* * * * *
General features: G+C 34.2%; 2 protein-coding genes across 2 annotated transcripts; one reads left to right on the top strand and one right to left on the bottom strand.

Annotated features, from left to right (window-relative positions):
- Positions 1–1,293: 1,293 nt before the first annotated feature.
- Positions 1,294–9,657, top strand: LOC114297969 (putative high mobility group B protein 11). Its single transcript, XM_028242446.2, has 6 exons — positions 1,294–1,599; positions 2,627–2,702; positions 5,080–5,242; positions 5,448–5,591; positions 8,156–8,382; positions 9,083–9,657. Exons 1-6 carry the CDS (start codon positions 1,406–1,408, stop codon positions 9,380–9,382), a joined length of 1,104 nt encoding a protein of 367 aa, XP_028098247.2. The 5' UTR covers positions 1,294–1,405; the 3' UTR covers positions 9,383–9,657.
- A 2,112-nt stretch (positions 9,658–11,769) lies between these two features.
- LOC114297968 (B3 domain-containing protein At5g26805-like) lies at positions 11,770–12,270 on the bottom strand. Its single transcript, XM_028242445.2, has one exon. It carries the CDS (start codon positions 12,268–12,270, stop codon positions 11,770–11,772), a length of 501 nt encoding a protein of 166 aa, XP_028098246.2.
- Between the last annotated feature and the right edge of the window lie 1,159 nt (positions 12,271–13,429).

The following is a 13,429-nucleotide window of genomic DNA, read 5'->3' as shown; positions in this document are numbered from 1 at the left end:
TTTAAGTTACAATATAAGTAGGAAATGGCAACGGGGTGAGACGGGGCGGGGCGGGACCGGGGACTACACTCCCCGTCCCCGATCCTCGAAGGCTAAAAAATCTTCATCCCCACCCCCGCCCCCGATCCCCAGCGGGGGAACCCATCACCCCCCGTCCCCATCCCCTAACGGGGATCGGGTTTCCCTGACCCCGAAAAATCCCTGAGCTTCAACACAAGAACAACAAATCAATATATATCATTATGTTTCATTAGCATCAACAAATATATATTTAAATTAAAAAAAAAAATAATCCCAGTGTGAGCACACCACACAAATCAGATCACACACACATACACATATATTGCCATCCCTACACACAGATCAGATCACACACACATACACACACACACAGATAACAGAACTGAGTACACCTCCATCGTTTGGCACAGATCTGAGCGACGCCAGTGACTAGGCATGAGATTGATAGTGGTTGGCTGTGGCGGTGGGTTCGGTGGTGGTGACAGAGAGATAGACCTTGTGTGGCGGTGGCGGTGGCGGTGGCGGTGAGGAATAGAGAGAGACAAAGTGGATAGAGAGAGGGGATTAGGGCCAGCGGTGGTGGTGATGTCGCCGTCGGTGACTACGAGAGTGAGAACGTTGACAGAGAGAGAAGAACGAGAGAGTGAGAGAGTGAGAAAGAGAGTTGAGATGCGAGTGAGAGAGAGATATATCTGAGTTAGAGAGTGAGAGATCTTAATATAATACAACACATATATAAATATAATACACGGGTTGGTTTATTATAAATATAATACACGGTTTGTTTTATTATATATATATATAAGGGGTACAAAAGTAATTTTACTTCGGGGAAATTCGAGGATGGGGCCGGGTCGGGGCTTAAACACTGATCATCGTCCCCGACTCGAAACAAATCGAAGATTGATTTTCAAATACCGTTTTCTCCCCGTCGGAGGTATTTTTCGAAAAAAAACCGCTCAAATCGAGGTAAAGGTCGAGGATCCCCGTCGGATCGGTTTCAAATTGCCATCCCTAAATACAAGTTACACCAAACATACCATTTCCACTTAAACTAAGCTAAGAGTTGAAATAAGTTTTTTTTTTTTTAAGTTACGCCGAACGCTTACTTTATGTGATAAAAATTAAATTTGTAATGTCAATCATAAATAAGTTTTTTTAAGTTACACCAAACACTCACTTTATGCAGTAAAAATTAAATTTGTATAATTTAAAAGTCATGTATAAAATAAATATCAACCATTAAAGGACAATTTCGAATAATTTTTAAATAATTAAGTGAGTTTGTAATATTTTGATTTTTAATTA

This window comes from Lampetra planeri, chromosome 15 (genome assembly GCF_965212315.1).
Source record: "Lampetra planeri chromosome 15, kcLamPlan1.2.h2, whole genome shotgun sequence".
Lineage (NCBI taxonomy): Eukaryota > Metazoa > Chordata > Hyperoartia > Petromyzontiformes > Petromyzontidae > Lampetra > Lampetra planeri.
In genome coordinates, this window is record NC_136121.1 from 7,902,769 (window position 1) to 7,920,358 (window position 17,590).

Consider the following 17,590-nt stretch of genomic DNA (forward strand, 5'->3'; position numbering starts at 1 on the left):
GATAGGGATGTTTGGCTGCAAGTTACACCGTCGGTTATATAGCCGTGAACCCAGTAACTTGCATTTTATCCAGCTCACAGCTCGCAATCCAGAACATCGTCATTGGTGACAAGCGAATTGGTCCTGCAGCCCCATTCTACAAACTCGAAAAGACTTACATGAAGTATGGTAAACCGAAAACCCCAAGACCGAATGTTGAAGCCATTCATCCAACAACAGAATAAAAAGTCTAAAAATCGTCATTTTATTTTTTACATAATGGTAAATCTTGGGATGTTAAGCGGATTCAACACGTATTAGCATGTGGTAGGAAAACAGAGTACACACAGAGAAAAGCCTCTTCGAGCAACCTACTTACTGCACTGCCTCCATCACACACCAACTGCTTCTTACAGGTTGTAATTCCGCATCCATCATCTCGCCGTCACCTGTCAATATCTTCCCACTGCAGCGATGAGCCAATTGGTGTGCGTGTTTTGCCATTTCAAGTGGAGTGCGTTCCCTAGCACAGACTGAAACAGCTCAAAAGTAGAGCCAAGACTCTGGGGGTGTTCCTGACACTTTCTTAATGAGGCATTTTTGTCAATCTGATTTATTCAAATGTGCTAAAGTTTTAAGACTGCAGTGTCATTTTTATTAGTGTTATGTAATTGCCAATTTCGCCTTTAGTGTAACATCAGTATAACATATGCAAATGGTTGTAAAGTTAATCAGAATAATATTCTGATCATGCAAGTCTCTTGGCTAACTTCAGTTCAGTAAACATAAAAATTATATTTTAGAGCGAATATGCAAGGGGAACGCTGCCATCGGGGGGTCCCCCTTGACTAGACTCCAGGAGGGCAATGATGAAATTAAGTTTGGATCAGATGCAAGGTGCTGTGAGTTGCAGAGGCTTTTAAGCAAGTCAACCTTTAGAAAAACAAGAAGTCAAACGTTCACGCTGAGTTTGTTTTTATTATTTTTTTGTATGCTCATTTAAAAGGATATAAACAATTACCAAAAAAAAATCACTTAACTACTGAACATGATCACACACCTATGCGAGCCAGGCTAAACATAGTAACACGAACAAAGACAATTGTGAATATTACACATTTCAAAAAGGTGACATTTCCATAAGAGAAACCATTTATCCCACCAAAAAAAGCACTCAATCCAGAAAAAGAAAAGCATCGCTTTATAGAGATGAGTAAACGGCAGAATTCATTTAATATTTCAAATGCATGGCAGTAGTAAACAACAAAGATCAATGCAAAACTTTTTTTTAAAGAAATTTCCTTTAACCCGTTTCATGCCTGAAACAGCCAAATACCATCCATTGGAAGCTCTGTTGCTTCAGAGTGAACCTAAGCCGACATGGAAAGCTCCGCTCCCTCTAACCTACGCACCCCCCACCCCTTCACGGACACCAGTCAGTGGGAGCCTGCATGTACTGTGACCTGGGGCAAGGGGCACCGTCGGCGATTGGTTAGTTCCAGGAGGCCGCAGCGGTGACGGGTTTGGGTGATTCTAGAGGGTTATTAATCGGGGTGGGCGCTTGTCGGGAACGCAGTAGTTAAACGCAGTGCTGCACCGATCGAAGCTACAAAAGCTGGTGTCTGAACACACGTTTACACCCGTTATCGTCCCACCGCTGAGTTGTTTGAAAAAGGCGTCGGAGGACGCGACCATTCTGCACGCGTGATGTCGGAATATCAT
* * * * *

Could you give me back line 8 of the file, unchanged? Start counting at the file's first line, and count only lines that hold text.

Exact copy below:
The following is a 13,429-nucleotide window of genomic DNA, read 5'->3' as shown; positions in this document are numbered from 1 at the left end: